I decided to make some living wall art with succulents as promised. This time around was more of an experiment to see how it could be done. I have compiled a step by step instruction as to how I made my own living art box to hang on a wall.
As a note, I made this prototype with the concept of making more with better materials. I have a slew of ideas and creations, but I wanted to get a better grasp on how easy it is to build them.
So, here are my notes on how I built my first living art 12″x12″ frame box.
Materials: Scrap stained 1″x6″ Redwood, old picture frame, scrap wire mesh, scrap 1″x12″ Redwood, caulk, cactus mix soil, moss and succulent cutlings.
Tools: Table saw, finish nail gun, wire snips.
1. To start I cut the frame box and made each side 12″.
2. Then I finish nailed the box together and made a “top” and “bottom”. The top and bottom pieces were the areas where I nailed the box together so you wouldn’t see the finish nails as easily once the box was hung on the wall. When you put the planter box together, keep in mind the sides that will show and place the best sides of the wood facing the exterior of the box.
3. I cut the back piece and finish nailed it on the inside of the box.
4. Then I caulked the back and all the corners of the box to seal the planter frame up.
5. I took the scrap frame and cut it down in size to secure the wire mesh to the frame box and give the box a more finished look. I used finish nails in order to secure the picture frame to the box.
6. I put the cactus soil in the box and compacted it down. I put a very think layer of moss on top of the cactus mix in order to hold the soil in and retain a bit more moisture. The moss is more of an experimental idea, but it seems like a good one…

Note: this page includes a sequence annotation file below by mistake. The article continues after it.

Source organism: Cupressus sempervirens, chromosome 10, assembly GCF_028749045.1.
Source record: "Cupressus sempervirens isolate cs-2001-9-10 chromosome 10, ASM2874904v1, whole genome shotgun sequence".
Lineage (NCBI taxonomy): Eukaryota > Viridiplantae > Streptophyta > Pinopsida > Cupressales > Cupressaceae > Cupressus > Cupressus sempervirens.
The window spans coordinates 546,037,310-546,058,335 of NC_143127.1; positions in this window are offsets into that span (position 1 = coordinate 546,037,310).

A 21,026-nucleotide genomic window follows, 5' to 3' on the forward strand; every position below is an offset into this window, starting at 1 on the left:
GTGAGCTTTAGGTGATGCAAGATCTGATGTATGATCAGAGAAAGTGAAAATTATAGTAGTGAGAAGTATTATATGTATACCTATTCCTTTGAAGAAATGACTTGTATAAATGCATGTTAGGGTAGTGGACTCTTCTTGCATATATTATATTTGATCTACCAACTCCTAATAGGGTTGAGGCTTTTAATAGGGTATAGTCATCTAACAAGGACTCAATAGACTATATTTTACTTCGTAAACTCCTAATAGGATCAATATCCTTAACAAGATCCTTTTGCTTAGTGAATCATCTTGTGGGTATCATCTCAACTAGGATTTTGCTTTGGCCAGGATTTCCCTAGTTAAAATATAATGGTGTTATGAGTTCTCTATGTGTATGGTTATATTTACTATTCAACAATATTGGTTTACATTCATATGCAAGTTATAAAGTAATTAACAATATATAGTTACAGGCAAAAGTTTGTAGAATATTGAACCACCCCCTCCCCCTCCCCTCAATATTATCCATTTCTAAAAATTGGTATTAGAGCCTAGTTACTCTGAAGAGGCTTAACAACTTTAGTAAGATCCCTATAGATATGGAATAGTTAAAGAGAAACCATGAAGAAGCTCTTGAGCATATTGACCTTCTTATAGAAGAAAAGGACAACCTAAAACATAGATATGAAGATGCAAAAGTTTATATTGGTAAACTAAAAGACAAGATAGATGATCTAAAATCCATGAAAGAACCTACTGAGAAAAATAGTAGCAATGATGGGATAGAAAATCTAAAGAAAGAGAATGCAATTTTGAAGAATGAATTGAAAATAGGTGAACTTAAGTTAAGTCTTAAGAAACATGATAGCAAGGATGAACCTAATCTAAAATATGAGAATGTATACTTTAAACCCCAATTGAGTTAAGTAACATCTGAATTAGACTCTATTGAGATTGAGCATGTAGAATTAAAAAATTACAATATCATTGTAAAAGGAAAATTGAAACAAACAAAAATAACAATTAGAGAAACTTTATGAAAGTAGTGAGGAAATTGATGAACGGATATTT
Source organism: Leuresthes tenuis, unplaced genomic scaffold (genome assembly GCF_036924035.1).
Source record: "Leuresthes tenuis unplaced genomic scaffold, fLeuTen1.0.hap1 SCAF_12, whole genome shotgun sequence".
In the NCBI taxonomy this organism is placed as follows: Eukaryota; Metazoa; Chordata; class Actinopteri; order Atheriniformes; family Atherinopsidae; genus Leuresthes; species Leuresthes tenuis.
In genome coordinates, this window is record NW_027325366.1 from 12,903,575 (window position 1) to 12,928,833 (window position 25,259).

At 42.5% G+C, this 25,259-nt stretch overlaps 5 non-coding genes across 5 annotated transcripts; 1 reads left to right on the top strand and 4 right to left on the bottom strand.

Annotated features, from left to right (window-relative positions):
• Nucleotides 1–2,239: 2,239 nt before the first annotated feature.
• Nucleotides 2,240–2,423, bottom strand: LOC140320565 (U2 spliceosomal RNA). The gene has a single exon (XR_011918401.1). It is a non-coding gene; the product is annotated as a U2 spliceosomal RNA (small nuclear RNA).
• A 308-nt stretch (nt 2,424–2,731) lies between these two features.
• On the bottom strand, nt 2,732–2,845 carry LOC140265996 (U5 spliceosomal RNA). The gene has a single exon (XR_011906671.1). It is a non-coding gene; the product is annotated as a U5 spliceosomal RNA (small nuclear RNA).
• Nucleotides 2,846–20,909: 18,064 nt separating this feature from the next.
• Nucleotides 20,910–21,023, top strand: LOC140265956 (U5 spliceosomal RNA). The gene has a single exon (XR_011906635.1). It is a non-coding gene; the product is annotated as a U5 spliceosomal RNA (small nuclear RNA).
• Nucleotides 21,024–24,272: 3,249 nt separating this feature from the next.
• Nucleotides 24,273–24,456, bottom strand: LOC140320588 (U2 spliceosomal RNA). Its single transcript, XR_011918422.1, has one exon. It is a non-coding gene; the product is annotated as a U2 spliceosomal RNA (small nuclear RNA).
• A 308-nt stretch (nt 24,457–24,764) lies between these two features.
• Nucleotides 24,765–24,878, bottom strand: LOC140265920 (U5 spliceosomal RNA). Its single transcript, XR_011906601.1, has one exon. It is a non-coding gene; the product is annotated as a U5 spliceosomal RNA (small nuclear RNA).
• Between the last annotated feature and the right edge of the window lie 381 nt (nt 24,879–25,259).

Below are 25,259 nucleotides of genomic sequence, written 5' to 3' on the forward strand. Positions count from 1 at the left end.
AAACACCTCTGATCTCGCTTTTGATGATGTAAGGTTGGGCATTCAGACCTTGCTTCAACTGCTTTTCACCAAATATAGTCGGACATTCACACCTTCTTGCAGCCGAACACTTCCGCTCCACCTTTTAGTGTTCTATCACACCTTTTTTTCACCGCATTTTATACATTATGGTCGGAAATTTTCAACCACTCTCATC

7. I have quite a few succulents growing in my yard so I cut a bunch off in order to make my living art. The ends of the cutlings should “scab up” after a couple of days and then they are ready to insert into the soil and frame box. The cutlings will branch out new roots once planted in the box and essentially make a new plant.
8. I arranged the succulents how I wanted to make something interesting and beautiful. They will take root in about 6 weeks and at which point, I will put the planter box vertical.
This prototype box ended up being heavier than I expected due to it being deeper than necessary. Next time I will try out a lighter wood and the planter box won’t be as deep. Redwood is good to use with soil since it has natural preservatives and won’t rot so easily. Hardwood is also another great alternative and is pretty much termite proof.
I will most likely use a lighter wood and give it a nice stain or something.
Stay tuned for the rest of my creations with this living art idea. I have ideas ranging from modern to rustic as well as some art concepts in mind.
I started an etsy account and I’ll probably sell some of my designs there as well.
Hope this was informative!